TRADE Secretary Ramon Lopez raised a very good point last week – and then subsequently stomped it into diffident meaninglessness, which I’ll get to in a moment – when he explained that the reintroduction of the death penalty may threaten the Philippines’ eligibility for the European Union’s Generalized System of Preferences Plus (GSP+) tariff exemption system. It’s a valid point because the country has already agreed under various international conventions not to bring back capital punishment.
The GSP+ program is an extension of the GSP program, which was designed to give a boost to developing economies by offering tariff-free export to the EU on some products, and reduced tariffs on others.
Under that program, the Philippines could export 2,442 products to the EU at zero tariff and enjoyed reduced rates on 3,767 others. Graduating to GSP+ status in December 2014 made all 6,209 of those products duty-free for the Philippines, and added 65 others, for a total of 6,274.
The tariff exemption benefits had an immediate impact on Philippine trade with the EU. In the first half of 2015, Philippine exports to the EU jumped by 27 percent year-on-year from 584 million euros in the first six months of 2014 to 743 million euros in the same period in 2015.
In order to gain eligibility for GSP+, the Philippines had to agree to ratify and implement 27 different international treaties and conventions on human rights, labor rights, environment and governance, a process that actually began several years prior to EU approval in December 2014.
There is not a convention or treaty that specifically bans the use of the death penalty in the basket of documents the EU uses to assess GSP+ eligibility, but is linked with several addressing human rights and democracy—for example, the International Convention on Civil and Political Rights (ICCPR).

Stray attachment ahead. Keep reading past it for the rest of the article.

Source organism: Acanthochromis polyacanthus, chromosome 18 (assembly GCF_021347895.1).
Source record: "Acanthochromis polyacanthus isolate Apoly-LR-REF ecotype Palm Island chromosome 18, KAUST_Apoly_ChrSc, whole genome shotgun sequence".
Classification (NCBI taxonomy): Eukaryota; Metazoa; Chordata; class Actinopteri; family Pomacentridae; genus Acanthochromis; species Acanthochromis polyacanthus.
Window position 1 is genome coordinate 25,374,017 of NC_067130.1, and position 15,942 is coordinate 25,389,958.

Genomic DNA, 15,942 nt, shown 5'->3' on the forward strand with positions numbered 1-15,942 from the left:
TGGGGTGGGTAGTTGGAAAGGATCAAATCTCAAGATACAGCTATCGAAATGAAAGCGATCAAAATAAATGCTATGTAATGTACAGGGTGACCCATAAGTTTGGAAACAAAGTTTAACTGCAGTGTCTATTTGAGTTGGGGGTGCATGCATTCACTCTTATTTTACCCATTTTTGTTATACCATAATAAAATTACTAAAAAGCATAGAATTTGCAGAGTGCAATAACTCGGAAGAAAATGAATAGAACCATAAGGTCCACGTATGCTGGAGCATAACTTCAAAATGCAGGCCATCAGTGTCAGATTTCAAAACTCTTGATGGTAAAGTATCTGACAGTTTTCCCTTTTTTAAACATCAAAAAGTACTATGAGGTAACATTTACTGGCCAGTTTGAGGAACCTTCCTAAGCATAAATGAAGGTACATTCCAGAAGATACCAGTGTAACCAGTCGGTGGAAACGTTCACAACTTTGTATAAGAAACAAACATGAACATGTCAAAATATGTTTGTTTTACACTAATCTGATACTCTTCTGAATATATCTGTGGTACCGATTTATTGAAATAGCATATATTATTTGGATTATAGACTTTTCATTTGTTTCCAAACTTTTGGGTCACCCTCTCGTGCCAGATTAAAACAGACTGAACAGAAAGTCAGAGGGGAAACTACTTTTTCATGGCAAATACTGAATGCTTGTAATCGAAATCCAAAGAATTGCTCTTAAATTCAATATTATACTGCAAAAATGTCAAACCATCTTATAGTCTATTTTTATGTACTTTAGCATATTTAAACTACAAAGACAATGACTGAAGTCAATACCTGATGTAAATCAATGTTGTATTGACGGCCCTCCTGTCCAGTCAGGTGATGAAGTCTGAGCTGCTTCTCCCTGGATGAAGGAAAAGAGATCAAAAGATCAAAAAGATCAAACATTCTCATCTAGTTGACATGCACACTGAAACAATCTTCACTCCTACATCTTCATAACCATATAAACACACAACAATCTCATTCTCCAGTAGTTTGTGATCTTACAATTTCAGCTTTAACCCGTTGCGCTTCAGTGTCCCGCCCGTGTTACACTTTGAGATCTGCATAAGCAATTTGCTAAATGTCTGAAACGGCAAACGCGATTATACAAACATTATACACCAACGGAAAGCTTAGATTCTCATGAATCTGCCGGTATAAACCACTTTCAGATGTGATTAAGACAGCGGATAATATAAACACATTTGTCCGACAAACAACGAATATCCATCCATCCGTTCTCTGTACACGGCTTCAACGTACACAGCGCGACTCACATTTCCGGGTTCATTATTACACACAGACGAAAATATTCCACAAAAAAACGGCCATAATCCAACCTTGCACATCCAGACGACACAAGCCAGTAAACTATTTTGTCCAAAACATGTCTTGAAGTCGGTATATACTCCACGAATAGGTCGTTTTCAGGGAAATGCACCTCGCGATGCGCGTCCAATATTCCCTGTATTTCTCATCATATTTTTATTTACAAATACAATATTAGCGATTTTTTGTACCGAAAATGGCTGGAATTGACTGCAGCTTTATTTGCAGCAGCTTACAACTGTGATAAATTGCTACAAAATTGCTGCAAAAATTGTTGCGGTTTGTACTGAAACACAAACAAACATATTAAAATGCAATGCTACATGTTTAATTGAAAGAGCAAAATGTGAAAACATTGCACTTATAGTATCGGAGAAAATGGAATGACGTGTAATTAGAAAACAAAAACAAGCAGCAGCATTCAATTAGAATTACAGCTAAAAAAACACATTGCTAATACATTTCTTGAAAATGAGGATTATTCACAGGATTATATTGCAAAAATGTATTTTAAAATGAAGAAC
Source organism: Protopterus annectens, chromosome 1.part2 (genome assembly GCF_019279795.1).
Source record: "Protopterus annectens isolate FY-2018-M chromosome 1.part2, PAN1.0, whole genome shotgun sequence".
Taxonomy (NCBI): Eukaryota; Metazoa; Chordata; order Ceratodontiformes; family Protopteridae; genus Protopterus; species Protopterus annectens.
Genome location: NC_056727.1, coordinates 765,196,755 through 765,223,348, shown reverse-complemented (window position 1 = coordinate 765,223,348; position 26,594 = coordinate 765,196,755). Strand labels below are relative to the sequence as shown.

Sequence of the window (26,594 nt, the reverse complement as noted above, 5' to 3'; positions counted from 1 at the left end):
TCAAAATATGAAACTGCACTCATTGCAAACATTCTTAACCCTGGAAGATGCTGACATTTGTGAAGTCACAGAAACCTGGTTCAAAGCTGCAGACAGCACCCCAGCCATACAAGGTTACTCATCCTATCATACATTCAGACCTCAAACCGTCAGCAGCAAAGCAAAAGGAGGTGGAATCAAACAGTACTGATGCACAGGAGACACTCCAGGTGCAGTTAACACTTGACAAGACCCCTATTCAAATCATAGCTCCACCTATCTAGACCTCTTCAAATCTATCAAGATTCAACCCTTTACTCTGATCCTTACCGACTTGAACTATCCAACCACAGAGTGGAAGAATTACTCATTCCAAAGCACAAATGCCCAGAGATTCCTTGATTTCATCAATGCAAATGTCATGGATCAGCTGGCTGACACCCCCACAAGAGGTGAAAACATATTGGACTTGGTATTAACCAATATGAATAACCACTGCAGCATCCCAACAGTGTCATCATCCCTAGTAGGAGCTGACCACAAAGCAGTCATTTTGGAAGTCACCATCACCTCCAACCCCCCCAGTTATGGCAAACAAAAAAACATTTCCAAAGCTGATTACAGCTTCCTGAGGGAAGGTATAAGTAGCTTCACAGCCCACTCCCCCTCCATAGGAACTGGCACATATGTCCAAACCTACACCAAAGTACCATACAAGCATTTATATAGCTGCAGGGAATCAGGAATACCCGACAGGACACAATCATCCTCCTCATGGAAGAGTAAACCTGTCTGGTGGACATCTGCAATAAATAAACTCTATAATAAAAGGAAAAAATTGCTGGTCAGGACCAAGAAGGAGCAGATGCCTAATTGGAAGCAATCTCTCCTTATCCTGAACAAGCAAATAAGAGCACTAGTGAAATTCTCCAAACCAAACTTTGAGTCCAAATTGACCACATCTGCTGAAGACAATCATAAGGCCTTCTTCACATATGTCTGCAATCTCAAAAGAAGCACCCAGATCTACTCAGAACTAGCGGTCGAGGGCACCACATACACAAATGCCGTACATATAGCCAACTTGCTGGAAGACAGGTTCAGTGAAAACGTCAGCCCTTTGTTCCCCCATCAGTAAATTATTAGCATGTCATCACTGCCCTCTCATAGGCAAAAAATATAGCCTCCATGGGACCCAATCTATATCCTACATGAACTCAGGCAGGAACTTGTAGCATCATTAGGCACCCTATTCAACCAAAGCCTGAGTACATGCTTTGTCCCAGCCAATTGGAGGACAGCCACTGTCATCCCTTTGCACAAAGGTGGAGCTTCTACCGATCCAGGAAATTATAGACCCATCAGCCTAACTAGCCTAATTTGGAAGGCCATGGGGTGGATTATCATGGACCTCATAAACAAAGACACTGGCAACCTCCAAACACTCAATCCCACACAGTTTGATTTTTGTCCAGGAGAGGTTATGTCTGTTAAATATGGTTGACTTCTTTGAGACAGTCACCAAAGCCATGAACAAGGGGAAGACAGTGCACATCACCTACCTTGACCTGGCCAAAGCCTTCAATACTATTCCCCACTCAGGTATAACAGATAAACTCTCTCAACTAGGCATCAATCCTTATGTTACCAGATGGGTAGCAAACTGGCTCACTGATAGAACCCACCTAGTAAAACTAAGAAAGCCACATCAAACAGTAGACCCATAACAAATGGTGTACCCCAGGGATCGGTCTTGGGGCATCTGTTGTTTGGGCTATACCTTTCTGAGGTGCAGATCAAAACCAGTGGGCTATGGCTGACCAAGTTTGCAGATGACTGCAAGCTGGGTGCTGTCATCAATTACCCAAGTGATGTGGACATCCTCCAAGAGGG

Secretary Lopez has every reason to be concerned that the preferential status of the Philippines is under threat, because there are precedents for suspending the country’s eligibility: Several years ago, Sri Lanka was ejected from the program for human rights violations in the aftermath of that country’s long civil war, and in late 2015, Pakistan was warned that if it did not “reconsider” its restoration of the death penalty—which it has imposed with enthusiasm since 2014, executing at least 389 prisoners—that it would most likely lose its GSP+ eligibility this year. Given the already widespread skepticism about President Rodrigo Duterte’s commitment to human rights issues, it is a near certainty that the Philippines would soon follow, perhaps later this year or in early 2018.
The biggest beneficiaries of GSP+ eligibility over the past two years have been the country’s small and medium enterprises, since by design the absence of tariffs favors smaller volumes of goods. So naturally, losing the tariff-free advantage is going to hurt the country’s small businesses the most, something that would be contrary to what the current government has said are its broader socioeconomic aspirations.
Having drawn the country’s attention to a practical economic consideration with broad implications as a reason not to reintroduce the death penalty, however, Lopez completely abdicated his job to promote and support Philippine trade by saying, “I would go with what is good for the country. In other words, if to maintain peace and order and improve security conditions in our country, if bringing back the death penalty is the solution, I would go with it.” Lopez then said he would discuss the issue with the EU “to seek flexibility” for the Philippine government to ignore commitments that prevent it from imposing the death penalty.
That is futile; having established a precedent by holding other countries to account, the EU can hardly make an exception for such an unexceptional country like the Philippines, if it wishes to maintain certain standards in commerce with the rest of the world.
Study after study, beginning with a United Nations review way back in 1968 that concluded, “It is generally agreed that the data which now exist show no correlation between the existence of capital punishment and lower rates of capital crime,” (for those interested in reading it, the study was entitled Capital Punishment, and is available through the UN’s online archives) has found that the death penalty does virtually nothing to “maintain peace and order and improve security conditions,” and now, a clear risk of an economic penalty has been revealed.
It is unfortunate that the country’s trading enterprises have to rely for government support of their sector on someone who, at their expense, feels ignoring all that and being a good soldier in supporting the barbaric and wrong-headed policy of his boss is the proper course of action.